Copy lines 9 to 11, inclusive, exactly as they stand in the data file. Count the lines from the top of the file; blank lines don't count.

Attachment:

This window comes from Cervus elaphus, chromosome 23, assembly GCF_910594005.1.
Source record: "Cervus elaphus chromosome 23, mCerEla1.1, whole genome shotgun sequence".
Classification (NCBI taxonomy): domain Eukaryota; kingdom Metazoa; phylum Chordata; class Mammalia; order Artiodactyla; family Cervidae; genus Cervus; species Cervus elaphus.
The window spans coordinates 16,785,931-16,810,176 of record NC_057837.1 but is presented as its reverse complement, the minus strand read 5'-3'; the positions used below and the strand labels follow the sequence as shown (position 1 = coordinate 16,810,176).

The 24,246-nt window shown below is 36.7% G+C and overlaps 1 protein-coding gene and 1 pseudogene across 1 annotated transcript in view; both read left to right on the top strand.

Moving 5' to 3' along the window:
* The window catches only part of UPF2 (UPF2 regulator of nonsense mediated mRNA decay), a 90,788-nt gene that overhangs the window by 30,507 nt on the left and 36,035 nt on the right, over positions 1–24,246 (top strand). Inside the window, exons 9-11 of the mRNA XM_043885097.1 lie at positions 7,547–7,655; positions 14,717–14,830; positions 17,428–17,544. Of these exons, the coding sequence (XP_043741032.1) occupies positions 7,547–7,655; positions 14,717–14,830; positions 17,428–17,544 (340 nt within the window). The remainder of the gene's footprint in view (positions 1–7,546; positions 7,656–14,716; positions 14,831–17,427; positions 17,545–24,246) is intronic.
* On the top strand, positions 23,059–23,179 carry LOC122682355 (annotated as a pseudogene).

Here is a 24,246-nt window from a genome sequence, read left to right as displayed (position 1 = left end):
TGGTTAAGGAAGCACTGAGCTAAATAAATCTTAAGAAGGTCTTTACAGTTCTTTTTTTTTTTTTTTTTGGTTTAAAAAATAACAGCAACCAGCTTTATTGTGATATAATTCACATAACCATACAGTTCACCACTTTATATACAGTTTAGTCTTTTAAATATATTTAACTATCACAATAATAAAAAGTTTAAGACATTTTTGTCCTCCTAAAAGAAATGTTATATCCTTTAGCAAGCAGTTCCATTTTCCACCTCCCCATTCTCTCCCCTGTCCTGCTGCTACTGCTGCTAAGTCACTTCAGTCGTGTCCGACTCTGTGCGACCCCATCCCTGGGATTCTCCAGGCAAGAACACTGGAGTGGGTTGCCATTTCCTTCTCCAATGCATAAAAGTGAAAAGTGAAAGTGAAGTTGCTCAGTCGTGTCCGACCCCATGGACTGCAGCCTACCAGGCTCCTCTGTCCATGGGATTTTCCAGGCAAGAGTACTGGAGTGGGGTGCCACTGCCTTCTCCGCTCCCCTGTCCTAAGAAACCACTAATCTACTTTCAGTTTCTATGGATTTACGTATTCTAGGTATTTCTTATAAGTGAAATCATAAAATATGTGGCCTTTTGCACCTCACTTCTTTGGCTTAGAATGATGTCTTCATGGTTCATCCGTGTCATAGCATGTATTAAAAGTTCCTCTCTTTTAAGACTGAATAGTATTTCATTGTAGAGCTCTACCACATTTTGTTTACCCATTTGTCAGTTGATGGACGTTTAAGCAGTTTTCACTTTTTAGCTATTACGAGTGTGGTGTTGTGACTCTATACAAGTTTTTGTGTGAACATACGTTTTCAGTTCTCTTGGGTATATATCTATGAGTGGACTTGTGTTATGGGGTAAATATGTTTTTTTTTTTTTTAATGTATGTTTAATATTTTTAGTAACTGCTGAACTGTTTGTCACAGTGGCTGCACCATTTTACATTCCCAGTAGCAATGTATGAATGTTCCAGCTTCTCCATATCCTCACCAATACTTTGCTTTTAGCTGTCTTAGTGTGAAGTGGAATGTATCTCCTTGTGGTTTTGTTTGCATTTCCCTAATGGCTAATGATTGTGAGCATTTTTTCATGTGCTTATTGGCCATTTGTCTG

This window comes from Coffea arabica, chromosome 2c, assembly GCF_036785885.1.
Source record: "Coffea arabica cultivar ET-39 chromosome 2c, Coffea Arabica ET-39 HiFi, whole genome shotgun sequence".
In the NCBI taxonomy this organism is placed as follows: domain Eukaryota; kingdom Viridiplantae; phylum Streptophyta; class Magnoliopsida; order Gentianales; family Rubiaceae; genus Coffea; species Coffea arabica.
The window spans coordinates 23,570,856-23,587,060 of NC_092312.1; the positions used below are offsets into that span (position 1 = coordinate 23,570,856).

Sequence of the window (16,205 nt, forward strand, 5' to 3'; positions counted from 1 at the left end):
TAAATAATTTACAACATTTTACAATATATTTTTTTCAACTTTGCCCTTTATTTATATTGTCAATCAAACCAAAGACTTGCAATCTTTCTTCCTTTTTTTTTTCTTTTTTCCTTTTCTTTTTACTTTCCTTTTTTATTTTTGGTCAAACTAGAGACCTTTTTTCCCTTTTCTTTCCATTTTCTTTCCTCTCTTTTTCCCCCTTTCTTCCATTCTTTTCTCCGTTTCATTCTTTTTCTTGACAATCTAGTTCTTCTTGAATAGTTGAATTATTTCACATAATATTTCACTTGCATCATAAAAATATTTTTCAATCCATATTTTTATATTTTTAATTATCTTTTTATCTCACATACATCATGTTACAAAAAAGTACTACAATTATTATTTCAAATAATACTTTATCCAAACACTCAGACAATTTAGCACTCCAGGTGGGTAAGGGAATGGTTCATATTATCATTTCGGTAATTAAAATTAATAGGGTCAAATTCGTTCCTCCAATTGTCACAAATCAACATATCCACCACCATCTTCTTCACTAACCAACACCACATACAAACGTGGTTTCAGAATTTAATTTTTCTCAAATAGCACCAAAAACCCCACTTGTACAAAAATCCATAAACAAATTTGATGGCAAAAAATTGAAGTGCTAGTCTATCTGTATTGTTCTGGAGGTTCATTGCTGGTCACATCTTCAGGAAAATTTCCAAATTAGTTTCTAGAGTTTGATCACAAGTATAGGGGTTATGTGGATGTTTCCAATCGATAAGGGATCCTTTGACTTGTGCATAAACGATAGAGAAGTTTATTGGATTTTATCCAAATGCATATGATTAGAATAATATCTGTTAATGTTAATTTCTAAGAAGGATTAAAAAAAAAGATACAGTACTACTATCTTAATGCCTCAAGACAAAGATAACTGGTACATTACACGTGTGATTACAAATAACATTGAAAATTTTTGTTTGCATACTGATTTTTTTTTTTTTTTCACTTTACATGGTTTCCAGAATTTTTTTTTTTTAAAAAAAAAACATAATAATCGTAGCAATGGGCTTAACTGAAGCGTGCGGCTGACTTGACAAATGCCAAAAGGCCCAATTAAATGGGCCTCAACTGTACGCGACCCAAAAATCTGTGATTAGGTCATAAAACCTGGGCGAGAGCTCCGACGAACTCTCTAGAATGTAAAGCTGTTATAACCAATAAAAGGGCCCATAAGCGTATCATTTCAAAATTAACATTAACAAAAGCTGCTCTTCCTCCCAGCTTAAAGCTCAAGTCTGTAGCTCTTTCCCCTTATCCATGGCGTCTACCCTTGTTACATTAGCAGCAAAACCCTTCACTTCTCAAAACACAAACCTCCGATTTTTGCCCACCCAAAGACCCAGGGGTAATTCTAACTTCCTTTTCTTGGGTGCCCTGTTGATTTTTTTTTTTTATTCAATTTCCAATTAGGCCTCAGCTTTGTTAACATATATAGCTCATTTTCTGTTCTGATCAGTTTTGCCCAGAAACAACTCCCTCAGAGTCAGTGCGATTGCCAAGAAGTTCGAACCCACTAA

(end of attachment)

Here is a 24,246-nt window from a genome sequence, read left to right as displayed (position 1 = left end):
TGGTTAAGGAAGCACTGAGCTAAATAAATCTTAAGAAGGTCTTTACAGTTCTTTTTTTTTTTTTTTTTGGTTTAAAAAATAACAGCAACCAGCTTTATTGTGATATAATTCACATAACCATACAGTTCACCACTTTATATACAGTTTAGTCTTTTAAATATATTTAACTATCACAATAATAAAAAGTTTAAGACATTTTTGTCCTCCTAAAAGAAATGTTATATCCTTTAGCAAGCAGTTCCATTTTCCACCTCCCCATTCTCTCCCCTGTCCTGCTGCTACTGCTGCTAAGTCACTTCAGTCGTGTCCGACTCTGTGCGACCCCATCCCTGGGATTCTCCAGGCAAGAACACTGGAGTGGGTTGCCATTTCCTTCTCCAATGCATAAAAGTGAAAAGTGAAAGTGAAGTTGCTCAGTCGTGTCCGACCCCATGGACTGCAGCCTACCAGGCTCCTCTGTCCATGGGATTTTCCAGGCAAGAGTACTGGAGTGGGGTGCCACTGCCTTCTCCGCTCCCCTGTCCTAAGAAACCACTAATCTACTTTCAGTTTCTATGGATTTACGTATTCTAGGTATTTCTTATAAGTGAAATCATAAAATATGTGGCCTTTTGCACCTCACTTCTTTGGCTTAGAATGATGTCTTCATGGTTCATCCGTGTCATAGCATGTATTAAAAGTTCCTCTCTTTTAAGACTGAATAGTATTTCATTGTAGAGCTCTACCACATTTTGTTTACCCATTTGTCAGTTGATGGACGTTTAAGCAGTTTTCACTTTTTAGCTATTACGAGTGTGGTGTTGTGACTCTATACAAGTTTTTGTGTGAACATACGTTTTCAGTTCTCTTGGGTATATATCTATGAGTGGACTTGTGTTATGGGGTAAATATGTTTTTTTTTTTTTTAATGTATGTTTAATATTTTTAGTAACTGCTGAACTGTTTGTCACAGTGGCTGCACCATTTTACATTCCCAGTAGCAATGTATGAATGTTCCAGCTTCTCCATATCCTCACCAATACTTTGCTTTTAGCTGTCTTAGTGTGAAGTGGAATGTATCTCCTTGTGGTTTTGTTTGCATTTCCCTAATGGCTAATGATTGTGAGCATTTTTTCATGTGCTTATTGGCCATTTGTCTG

This window comes from Coffea arabica, chromosome 2c, assembly GCF_036785885.1.